Making Life Simpler for the Self-Employed

by | Nov 22, 2023 | Tax

Cash basis

The cash basis for calculating trading profits and losses recognises income as it is received rather than earned; and expenses as they are paid rather than incurred. It is considered simpler than the accruals method and provides automatic relief for bad debts.

From 2024/25 the cash basis will be the default method of calculating trading profits for the self-employed and partnerships consisting wholly of individuals. There will be no limit on turnover, allowing small businesses to continue to use the cash basis as they expand. The £500 limit for interest costs will be abolished, as will restrictions on relief for trading losses calculated under the cash basis.

Businesses will be able to elect to use the accruals basis, but will always have the option to revert back to the cash basis if that is more favourable.


The off-payroll working rules (often referred to as “IR35”) apply to situations where self-employed individuals or those working through an intermediary, such as a personal service company (PSC), are effectively an employee of the client in all but name. This anti-avoidance measure calculates the tax and NIC that would have arisen under PAYE if the fees had been correctly classified. This tax and NIC is collected from the employer – often the end client.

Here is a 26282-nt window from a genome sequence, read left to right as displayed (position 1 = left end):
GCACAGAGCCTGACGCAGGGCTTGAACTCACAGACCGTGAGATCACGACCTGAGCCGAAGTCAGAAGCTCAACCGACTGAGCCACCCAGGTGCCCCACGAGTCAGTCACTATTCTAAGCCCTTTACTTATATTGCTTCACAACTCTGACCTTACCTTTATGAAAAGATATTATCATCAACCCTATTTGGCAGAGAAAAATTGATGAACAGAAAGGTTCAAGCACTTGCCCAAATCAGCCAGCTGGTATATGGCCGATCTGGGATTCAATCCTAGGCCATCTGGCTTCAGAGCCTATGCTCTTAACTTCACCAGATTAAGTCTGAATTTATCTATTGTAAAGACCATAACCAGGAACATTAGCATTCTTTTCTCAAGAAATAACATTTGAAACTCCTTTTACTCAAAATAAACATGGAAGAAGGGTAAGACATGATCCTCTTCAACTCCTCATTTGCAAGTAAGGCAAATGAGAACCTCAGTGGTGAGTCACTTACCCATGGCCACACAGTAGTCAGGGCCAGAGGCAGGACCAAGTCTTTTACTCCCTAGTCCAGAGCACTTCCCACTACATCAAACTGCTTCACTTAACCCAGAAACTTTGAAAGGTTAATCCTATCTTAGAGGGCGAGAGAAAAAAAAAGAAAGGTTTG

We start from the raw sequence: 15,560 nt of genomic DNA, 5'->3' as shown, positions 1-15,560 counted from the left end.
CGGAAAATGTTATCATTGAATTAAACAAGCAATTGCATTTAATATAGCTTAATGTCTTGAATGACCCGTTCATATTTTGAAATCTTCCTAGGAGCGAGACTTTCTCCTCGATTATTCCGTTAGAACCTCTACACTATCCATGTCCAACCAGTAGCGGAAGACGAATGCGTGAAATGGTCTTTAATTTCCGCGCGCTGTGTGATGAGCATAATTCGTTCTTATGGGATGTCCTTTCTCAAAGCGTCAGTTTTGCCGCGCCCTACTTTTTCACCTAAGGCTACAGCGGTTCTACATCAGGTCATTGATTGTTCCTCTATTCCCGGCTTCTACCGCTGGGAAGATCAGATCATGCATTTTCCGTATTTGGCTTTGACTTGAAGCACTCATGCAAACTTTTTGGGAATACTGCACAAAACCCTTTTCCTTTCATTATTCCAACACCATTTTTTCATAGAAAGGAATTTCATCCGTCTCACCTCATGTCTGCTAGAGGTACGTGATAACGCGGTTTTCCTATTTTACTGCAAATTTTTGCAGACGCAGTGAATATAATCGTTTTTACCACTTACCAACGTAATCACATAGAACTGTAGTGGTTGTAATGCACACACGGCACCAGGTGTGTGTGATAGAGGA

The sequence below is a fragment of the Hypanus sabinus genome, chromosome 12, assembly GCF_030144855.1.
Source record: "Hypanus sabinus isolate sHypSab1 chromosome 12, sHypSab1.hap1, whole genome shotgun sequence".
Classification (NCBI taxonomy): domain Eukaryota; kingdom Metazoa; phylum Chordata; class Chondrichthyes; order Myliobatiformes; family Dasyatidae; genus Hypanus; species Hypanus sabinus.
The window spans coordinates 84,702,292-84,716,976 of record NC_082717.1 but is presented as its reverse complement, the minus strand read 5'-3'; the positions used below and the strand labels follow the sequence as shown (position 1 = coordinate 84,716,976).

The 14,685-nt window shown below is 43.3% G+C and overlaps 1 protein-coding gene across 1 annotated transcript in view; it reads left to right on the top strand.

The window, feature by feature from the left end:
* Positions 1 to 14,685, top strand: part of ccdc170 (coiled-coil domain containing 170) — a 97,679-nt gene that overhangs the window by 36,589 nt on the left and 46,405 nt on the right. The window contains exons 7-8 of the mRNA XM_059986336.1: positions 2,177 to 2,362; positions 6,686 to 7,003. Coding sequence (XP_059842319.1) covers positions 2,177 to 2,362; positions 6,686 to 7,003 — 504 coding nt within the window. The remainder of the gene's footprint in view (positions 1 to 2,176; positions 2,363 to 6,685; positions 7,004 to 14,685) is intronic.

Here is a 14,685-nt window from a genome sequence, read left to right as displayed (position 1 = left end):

Currently, there is no mechanism to set off the tax and NIC actually paid by the worker/intermediary against the tax due from the employer. This means the employer is bearing the full cost of non-compliance and could result in HMRC taxing the same income twice if the worker/intermediary is unable to claim a tax repayment.

The Chancellor has proposed that from 6 April 2024, HMRC will be able to set off income tax and NIC already paid by the worker/intermediary against the PAYE payment due from the employer, with provisions for estimates to be used where the actual tax/NIC paid are not known.

Making Tax Digital (MTD)

When (if) MTD is introduced for landlords and the self-employed, requirements for quarterly reporting will be simplified. Each quarterly update will be a cumulative total of income received and expenses paid during the year-to-date, avoiding the need to resubmit a previous update if corrections are required.

In addition, there will no longer be a requirement to submit an End of Period statement showing the accounting and tax adjustments. Instead, these will be made on the final declaration for all income sources – the equivalent of the annual tax return.

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